How to prep your indoor plants for winter
Gardening has a pendulum element. Canadians do not suddenly garden outdoors, then indoors overnight. You might be raking leaves one day and repottiing your hoya indoors the next, then planting a tree the following day.
Your indoor tropical plants are going through many changes, much like outdoor plants are.
The gradual reduction in day length is part of the system that creates a host of change for indoor plants. Sunlight is less intense each day, as our Earth tilts further from the sun. Your home’s heat comes on to keep things cosy for humans, drying the air and creating havoc for some tropical plants. Certain insects come alive.
What to do? Our advice:
1. Cut back on watering. Almost all tropical plants require less water from now through March since they are growing slowly — if at all.
Test the need for water by pushing your finger into the soil up to your second knuckle. If the soil is cool, it is damp enough for most plants. When it is dry two to three centimetres deep, it is time for a drink.
Let the water move through the soil, into a saucer or your sink, then drain the excess away. No tropical likes to sit in water for long; it’s an invitation for root rot.
2. Fertilizer. When a plant performs poorly, we often are tempted to reach for a fertilizer to fix it. Resist that impulse.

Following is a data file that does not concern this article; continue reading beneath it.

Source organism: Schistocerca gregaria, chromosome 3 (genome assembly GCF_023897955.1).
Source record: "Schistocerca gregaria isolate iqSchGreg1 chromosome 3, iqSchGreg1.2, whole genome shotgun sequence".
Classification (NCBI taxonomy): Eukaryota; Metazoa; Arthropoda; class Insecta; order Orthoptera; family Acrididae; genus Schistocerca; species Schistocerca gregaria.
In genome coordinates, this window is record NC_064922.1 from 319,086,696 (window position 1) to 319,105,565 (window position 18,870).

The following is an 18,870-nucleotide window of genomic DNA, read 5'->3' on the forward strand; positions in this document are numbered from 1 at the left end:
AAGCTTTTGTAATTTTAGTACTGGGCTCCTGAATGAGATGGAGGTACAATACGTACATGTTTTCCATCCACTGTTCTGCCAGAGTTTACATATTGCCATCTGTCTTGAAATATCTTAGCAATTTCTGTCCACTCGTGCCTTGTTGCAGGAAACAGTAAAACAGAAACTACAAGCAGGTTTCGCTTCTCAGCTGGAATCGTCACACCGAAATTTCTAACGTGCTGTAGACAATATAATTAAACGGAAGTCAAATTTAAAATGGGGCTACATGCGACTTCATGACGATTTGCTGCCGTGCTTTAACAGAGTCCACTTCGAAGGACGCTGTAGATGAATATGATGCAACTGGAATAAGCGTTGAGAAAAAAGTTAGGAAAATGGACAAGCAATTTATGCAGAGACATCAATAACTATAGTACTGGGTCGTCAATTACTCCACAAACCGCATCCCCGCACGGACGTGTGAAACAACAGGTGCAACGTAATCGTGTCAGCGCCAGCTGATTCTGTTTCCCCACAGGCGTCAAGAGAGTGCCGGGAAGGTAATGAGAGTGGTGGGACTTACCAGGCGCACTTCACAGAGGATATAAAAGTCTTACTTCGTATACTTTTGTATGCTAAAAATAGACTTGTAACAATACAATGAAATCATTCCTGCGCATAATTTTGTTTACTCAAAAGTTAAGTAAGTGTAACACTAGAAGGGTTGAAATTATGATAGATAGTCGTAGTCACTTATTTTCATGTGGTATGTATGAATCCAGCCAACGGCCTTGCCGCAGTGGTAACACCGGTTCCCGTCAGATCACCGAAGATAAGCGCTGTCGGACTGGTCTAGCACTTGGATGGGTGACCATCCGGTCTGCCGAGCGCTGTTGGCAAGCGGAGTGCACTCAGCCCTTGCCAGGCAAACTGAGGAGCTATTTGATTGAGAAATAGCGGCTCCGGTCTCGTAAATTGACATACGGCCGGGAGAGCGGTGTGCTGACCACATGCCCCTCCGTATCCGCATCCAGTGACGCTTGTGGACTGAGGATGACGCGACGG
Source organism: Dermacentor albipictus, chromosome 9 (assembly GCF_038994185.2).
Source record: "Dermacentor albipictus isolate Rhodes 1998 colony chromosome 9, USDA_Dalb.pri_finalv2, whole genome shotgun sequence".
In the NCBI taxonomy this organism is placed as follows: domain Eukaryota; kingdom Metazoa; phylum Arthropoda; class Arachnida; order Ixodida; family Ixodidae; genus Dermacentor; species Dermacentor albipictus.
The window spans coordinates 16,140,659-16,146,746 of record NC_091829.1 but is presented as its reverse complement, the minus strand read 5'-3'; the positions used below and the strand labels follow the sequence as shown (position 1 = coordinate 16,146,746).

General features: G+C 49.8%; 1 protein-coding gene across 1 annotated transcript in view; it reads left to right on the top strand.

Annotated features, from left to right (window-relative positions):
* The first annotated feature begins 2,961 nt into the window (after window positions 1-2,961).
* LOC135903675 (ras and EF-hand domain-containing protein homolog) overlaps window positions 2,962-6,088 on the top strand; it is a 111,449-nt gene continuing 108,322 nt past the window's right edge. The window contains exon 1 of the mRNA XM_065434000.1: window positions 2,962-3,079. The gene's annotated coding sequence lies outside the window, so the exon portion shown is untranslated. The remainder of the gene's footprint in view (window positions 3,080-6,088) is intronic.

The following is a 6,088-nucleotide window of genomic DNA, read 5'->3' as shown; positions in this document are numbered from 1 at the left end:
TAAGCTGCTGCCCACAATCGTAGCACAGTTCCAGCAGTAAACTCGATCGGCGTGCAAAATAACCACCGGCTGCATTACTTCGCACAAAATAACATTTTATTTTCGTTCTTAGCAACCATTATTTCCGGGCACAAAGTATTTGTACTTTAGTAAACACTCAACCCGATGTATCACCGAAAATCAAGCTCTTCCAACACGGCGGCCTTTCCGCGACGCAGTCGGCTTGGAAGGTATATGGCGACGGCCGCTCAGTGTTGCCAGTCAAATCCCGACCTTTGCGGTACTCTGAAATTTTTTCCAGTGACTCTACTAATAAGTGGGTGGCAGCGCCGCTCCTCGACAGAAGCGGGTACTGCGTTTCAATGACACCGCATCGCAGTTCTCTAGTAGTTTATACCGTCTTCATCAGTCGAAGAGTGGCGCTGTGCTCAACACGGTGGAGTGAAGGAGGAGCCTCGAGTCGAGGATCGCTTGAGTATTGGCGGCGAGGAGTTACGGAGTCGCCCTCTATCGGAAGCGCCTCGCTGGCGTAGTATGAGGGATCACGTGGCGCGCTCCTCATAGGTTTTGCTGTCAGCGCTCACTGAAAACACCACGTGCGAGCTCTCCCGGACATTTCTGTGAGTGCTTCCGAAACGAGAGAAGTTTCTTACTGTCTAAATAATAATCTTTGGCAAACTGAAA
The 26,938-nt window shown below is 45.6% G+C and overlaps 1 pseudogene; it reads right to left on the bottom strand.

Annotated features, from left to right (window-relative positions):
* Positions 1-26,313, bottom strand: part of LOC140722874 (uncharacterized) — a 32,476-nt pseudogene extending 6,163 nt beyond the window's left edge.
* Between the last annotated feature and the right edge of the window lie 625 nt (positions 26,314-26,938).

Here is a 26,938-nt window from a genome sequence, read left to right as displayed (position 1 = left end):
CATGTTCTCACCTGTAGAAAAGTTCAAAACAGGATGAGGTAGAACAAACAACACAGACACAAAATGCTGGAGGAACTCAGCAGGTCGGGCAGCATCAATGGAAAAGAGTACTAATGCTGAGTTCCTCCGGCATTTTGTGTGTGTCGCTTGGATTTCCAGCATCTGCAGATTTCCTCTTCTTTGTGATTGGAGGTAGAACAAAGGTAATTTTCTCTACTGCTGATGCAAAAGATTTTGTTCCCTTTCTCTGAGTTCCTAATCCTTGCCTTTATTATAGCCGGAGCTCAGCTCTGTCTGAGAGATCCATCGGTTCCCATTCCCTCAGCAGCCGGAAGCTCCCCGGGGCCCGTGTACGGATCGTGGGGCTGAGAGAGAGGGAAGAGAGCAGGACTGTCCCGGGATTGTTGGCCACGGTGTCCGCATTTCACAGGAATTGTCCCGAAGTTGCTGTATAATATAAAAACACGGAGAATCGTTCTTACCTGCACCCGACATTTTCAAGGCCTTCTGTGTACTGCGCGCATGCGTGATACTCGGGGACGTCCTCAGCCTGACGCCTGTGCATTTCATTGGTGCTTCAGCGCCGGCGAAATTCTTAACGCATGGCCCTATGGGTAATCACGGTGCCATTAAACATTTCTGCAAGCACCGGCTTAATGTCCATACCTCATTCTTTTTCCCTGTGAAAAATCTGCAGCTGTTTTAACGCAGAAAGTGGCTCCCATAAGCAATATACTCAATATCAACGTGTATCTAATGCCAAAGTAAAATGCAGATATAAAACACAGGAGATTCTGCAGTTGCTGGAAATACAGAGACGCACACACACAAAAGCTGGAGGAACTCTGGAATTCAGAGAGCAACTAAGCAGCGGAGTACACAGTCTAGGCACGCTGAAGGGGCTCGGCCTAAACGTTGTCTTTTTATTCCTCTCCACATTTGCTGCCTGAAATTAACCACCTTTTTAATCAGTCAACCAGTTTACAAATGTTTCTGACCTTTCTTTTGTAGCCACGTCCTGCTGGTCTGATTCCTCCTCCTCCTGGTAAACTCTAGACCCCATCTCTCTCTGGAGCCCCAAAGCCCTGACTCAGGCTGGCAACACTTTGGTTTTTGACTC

The plant is speaking to you, and it is not saying that it is hungry. It is more than likely telling you that it needs more sunlight, or it has an insect infestation. Or, perhaps, you overwatered it, in which case re-read #1.
3. Insect infestations. The three main enemies of tropical plants at this time of year are mealy bugs, fungus gnats and spider mites. Here is what we recommend for treatment:
4. This is a tip for all indoor gardeners. Our Canadian winter is long so, remember, indoor plants are tropical. They are used to the rain forest or desert, depending on their native home. They did not originate inside of our homes. Be patient with them and expect some dropped and yellowing leaves, as they acclimatize to their indoor winter environment, especially if they lived out of doors for the summer.
Most tropical plants do not thrive in our winter conditions — they exist. As indoor gardeners, we can only make this existence more comfortable for them.